Forested areas worth preserving

Larry Harrell lhfotoware at
Tue Feb 3 09:11:05 EST 2004

I spent a few weeks on the Cleveland National, err,  Forest and saw
some very interesting "remnant" forests. I recently was looking for
OHV use to map and ended up at Mount Palomar, home of the famous
observatories. There's a really interesting combination of trees there
and it's quite pretty. Big cone Douglas-fir old growth (up to 60" dbh)
dominates the north-facing slopes and they look like stunted old
growth redwoods. Also present is incense cedar, Colter pine, white fir
and other hardwoods. There are also some old planted Giant Sequoias.
Currently, all the conifers are showing drought stress with about 80%
mortality in the white fir. Bark beetles are also getting pockets of
the pine and even the hardy cedar is showing some dieback. The area is
popular for recreation but at high risk to total loss to wildfire.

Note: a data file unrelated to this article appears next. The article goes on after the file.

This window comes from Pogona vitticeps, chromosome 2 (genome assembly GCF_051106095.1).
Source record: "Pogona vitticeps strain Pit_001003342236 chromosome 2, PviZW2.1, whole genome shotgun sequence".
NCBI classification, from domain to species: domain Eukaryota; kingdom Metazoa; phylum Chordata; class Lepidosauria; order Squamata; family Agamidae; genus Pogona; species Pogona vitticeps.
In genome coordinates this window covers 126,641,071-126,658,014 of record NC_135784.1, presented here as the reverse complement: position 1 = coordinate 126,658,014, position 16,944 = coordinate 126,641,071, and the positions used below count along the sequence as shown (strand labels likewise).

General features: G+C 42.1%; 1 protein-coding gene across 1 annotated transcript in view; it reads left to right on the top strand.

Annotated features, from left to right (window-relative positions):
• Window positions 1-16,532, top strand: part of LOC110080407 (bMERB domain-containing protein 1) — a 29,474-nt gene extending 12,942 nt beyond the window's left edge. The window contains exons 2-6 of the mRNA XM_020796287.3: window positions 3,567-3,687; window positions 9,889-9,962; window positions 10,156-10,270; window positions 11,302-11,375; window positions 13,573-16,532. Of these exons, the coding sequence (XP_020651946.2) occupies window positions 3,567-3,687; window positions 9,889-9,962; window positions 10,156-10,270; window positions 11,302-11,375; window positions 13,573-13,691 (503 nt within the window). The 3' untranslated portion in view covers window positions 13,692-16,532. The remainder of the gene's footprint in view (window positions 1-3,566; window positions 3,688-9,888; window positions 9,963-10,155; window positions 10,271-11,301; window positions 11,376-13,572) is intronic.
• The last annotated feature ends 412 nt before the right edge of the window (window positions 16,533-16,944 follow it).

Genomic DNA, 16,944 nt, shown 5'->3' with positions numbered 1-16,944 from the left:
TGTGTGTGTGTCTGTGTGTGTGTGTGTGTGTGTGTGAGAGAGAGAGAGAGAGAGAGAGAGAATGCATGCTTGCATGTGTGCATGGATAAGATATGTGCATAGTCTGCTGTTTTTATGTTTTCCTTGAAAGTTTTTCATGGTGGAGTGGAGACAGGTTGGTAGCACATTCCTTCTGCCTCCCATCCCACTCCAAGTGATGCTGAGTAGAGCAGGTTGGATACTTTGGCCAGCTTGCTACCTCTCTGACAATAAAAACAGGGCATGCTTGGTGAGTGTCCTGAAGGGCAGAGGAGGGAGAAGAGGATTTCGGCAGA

Brush clearing and controlled burns should help this unique area
survive the next wildfire. It's a perfect opportunity for a
"preservationist" group to step up and save something that deperately
needs preserving.

In other areas of the Cleveland NF, I've been working within the Cedar
Fire, near San Diego. One area had hundreds of millions of dollars
worth of real estate surrounded completely by high-intensity burn. I
didn't see one burned house in this elite neighborhood. Poorer areas
in thicker hardwood forests, near Julian, had plenty of burnovers.
Given the windy conditions during the fire, it's no mistake that the
burn is a huge mosaic and spot fires must have been everywhere. I've
also seen interesting "experiments" of Colter pine and Torrey pine
plantations. They are also getting hit by bugs and haven't seen any
management for years.

Larry,    have boots, will travel

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